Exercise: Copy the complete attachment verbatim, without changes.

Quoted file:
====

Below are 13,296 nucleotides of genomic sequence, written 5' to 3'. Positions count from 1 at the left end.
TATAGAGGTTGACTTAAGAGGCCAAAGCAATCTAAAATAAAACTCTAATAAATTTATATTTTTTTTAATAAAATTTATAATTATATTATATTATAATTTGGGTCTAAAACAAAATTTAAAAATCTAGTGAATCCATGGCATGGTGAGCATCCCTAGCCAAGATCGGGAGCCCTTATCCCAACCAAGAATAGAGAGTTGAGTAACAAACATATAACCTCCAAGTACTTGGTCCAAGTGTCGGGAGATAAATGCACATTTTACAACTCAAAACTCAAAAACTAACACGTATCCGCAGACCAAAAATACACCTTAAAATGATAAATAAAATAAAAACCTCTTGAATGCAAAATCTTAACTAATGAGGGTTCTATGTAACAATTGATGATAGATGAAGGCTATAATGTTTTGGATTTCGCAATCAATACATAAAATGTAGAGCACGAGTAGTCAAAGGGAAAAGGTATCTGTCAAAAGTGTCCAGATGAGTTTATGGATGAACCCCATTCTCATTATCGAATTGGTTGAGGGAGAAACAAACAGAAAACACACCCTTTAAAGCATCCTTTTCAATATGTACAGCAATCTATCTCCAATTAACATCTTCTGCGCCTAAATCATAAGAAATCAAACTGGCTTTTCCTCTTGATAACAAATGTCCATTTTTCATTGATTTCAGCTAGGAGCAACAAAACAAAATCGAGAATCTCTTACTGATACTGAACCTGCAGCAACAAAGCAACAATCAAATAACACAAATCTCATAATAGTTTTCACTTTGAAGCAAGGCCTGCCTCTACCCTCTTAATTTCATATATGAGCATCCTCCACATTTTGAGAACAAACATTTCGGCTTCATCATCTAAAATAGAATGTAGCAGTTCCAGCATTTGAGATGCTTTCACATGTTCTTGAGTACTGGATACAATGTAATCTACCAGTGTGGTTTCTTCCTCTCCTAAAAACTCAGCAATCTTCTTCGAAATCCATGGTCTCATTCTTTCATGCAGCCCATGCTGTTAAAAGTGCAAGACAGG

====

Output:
Below are 13,296 nucleotides of genomic sequence, written 5' to 3'. Positions count from 1 at the left end.
TATAGAGGTTGACTTAAGAGGCCAAAGCAATCTAAAATAAAACTCTAATAAATTTATATTTTTTTTAATAAAATTTATAATTATATTATATTATAATTTGGGTCTAAAACAAAATTTAAAAATCTAGTGAATCCATGGCATGGTGAGCATCCCTAGCCAAGATCGGGAGCCCTTATCCCAACCAAGAATAGAGAGTTGAGTAACAAACATATAACCTCCAAGTACTTGGTCCAAGTGTCGGGAGATAAATGCACATTTTACAACTCAAAACTCAAAAACTAACACGTATCCGCAGACCAAAAATACACCTTAAAATGATAAATAAAATAAAAACCTCTTGAATGCAAAATCTTAACTAATGAGGGTTCTATGTAACAATTGATGATAGATGAAGGCTATAATGTTTTGGATTTCGCAATCAATACATAAAATGTAGAGCACGAGTAGTCAAAGGGAAAAGGTATCTGTCAAAAGTGTCCAGATGAGTTTATGGATGAACCCCATTCTCATTATCGAATTGGTTGAGGGAGAAACAAACAGAAAACACACCCTTTAAAGCATCCTTTTCAATATGTACAGCAATCTATCTCCAATTAACATCTTCTGCGCCTAAATCATAAGAAATCAAACTGGCTTTTCCTCTTGATAACAAATGTCCATTTTTCATTGATTTCAGCTAGGAGCAACAAAACAAAATCGAGAATCTCTTACTGATACTGAACCTGCAGCAACAAAGCAACAATCAAATAACACAAATCTCATAATAGTTTTCACTTTGAAGCAAGGCCTGCCTCTACCCTCTTAATTTCATATATGAGCATCCTCCACATTTTGAGAACAAACATTTCGGCTTCATCATCTAAAATAGAATGTAGCAGTTCCAGCATTTGAGATGCTTTCACATGTTCTTGAGTACTGGATACAATGTAATCTACCAGTGTGGTTTCTTCCTCTCCTAAAAACTCAGCAATCTTCTTCGAAATCCATGGTCTCATTCTTTCATGCAGCCCATGCTGTTAAAAGTGCAAGACAGG